I won’t lie to you. I’ve more or less stopped reading stories about Kimberly Moreau. 

Kimberly Moreau, who went missing in May 1986. Her father has offered a new $5,000 reward and a friend doubled it Monday to $10,000 for information leading to her remains. Submitted photo

It’s not that the case isn’t fascinating. It is. It’s beyond fascinating. 

On May 10, 1986, the 17-year-old Moreau told her family she was going for a ride and then she vanished — from their lives and from the world, as far as anyone has been able to determine. 

For 35 years, her family has waited and prayed and hoped, and yet in spite of a sprawling investigation and heaps of public interest, the girl has not been found. 

Not a hint of her. Not a clear sign one way or another of what became of the young lass who walked out the door of her family home and just seemed to slip out of the universe completely. 

When you read the updated stories about Moreau, it’s damn near impossible to put aside the anguish of her family in order to read the story with a clear head. 


Against your will, you find yourself trying to imagine what it must be like to still be searching for a missing daughter three-and-a-half decades after some unknown force snatched her away from you. 

Of course, most of us can’t imagine it. Not with any real sense of the true impact it must have on a parent’s heart, mind and psyche. The cold indifference of the heartless unknown must drive a mother, father, sister or brother to a place that’s very close to true madness. And who among us would blame them if they went stark raving insane? 

That cruel unknown and all the haunting questions that go with it must prey on the mind like some hell-borne parasite. 

Did she suffer and if so for how long? Could I have done something differently to save her and if so, what? And dear God in heaven, won’t you give me one chance to go back and do whatever is necessary to keep Kimberly out of that void? 

Suffering with a vanished child might, in many ways, be worse than losing one outright. For the parents of people like Kimberly, there is no sad sight of the coffin containing the remains of one they loved so mightily. There is no grave site over which to weep. There is nothing but memories and the black pit of unanswered questions. 

And knowing that SOMEBODY has those answers surely must propel a parent still closer to that realm of madness. 


It is almost certain that some fiend among us is responsible for the fate of Kimberly Moreau. She didn’t just fall through a hole in the fabric of space and time. Somebody took her and if that somebody is still alive, he or she has the power to ease the suffering of those who loved the girl, and love her still.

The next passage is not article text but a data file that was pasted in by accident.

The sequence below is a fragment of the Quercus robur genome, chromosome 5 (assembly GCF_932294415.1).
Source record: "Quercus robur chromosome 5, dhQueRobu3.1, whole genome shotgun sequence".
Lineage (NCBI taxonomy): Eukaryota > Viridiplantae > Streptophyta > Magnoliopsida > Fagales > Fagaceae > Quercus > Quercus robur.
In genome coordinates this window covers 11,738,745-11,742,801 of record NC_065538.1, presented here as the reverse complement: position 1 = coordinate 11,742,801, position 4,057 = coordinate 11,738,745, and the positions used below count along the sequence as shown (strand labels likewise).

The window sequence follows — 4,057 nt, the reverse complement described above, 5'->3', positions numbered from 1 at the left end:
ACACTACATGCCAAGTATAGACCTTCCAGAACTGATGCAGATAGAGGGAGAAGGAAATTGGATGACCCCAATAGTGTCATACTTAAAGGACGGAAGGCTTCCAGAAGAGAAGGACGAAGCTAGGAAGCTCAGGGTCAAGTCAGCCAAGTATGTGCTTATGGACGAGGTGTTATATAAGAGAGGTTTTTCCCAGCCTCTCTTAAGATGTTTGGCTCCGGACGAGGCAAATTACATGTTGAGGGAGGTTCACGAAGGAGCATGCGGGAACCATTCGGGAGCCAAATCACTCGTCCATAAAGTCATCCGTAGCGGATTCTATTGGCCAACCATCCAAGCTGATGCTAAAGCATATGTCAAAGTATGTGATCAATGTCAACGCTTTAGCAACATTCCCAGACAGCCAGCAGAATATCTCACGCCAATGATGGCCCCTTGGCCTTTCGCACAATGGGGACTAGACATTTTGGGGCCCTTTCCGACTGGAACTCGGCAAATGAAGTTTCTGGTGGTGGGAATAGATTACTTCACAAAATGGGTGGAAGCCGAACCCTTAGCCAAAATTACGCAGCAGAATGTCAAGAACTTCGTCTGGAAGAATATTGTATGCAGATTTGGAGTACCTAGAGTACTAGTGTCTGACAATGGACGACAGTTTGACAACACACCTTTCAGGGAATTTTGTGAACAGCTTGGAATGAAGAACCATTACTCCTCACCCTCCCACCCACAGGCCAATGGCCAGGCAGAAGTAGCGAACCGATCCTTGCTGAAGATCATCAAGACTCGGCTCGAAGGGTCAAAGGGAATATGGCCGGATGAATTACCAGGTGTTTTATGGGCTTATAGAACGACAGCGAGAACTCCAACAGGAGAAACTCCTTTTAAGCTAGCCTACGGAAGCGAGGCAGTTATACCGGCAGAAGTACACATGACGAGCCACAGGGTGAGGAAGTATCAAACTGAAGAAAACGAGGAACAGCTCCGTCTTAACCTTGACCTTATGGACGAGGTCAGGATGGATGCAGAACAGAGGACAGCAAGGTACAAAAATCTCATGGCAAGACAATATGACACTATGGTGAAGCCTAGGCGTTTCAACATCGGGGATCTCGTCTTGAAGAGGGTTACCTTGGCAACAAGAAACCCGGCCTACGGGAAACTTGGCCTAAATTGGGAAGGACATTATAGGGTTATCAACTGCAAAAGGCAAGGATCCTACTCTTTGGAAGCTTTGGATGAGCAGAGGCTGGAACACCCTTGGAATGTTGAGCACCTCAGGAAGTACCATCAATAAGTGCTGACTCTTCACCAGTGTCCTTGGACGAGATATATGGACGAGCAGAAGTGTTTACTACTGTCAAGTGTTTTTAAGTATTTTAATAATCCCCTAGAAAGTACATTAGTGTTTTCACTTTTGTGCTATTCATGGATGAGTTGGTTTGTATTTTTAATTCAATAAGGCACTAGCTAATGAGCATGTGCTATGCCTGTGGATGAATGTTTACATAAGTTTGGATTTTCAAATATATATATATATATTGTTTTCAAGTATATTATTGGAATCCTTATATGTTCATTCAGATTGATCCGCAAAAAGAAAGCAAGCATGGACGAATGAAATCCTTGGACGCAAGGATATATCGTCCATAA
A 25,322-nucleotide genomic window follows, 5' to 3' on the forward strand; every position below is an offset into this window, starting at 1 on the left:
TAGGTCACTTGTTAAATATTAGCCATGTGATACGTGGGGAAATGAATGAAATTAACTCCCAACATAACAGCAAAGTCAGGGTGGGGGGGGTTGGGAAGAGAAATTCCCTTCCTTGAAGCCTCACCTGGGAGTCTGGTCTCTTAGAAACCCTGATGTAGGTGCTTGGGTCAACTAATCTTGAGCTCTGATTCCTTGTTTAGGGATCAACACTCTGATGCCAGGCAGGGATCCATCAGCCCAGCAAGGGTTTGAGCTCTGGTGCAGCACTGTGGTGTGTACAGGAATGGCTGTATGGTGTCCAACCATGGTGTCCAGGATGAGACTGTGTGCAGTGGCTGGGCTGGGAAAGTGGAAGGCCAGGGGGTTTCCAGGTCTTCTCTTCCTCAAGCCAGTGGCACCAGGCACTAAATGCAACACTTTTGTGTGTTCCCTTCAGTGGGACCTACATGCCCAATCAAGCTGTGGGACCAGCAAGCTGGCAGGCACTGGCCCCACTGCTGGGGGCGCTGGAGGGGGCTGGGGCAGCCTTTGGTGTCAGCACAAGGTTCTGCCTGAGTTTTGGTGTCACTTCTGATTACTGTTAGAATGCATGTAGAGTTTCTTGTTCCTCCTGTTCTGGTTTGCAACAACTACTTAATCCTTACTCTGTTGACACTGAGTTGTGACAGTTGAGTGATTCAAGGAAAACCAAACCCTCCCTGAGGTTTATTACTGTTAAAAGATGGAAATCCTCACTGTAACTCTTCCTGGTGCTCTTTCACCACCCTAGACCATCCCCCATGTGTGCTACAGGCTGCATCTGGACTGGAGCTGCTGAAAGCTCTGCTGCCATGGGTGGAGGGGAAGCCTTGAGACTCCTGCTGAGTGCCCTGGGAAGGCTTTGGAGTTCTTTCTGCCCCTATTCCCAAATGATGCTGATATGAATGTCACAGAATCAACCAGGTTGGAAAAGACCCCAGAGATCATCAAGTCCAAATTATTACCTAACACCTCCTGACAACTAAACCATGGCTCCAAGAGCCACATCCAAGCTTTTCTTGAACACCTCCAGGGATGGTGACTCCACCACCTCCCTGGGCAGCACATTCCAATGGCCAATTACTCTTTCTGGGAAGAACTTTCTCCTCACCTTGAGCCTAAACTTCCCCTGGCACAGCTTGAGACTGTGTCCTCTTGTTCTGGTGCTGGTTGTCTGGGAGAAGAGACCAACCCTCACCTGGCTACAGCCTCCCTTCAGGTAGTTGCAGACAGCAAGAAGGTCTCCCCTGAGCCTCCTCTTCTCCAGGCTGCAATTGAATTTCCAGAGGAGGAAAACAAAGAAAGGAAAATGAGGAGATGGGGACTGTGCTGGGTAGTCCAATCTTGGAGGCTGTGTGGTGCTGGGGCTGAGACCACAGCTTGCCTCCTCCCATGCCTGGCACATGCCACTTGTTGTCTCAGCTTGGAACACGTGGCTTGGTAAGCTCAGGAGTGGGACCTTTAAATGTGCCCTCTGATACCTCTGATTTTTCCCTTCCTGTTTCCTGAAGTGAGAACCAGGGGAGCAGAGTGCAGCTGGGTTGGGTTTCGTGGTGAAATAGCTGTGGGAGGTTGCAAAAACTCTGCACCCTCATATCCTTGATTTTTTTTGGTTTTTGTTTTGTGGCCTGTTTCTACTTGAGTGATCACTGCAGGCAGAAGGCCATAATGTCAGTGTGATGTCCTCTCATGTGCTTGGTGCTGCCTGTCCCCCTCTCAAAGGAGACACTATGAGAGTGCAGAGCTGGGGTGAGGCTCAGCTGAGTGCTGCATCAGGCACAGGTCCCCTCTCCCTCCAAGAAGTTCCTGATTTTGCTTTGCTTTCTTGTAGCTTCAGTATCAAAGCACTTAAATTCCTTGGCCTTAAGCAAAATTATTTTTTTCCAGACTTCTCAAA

When I read stories about the ongoing investigation, I wonder how Kimberly’s loved ones get through their days without harboring suspicions about everyone they meet. Is the person responsible for Kimberly’s probable demise somebody they see thrice a week at the market? Is it somebody who attends the local church or who is known as a pillar of the community? 

May 10 was the 35th anniversary of the disappearance and in spite my earlier declaration, I DID read the story. I went through the usual round of sympathy and lame attempts to understand the true power of this special brand of suffering.  

But it also occurred to me, as I read with gritted teeth and white knuckles, how other-worldly strong Kimberly’s father has been. 

I don’t know anything about the man, of course. I don’t know if he’s always been made of such strong stuff or if he was made this way by decades of unrelenting sadness. But Dick Moreau is a man who is still swinging — who is still doing everything in his power to find answers, not so much for himself, but for his remaining children. He doesn’t want his remaining daughters to suffer the rest of their lives without answers and so he keeps on pounding away at it, even if it might be easier to just try to forget. 

I admire that, and as much as I empathize with Mr. Moreau and his family, I loathe the creature who inflicted this pain upon them twice as much. 


In all likelihood, this faceless person did something unspeakable on that bleak day in 1986, and maybe he or she spends every day and night wracked with guilt over it. Maybe he or she has picked up the phone a thousand times meaning to confess, only to hang up again under the force of their shame. 

Of course, that shame means nothing if you also have that power to ease the suffering of others and choose not to use it.  

I wish, as so many do, that there was something I could say or write or scream to compel that person to take this one shot at redemption by coming forward at long last. 

Kimberly Moreau deserves rest. Her family deserves it even more. 

Note: If human decency doesn’t compel a person to come forward with information, perhaps greed will do it. The family of Kimberly Moreau is offering a $10,000 for verifiable information. Call Maine State Police at 207-624-7076 or 1-800-452-4664.

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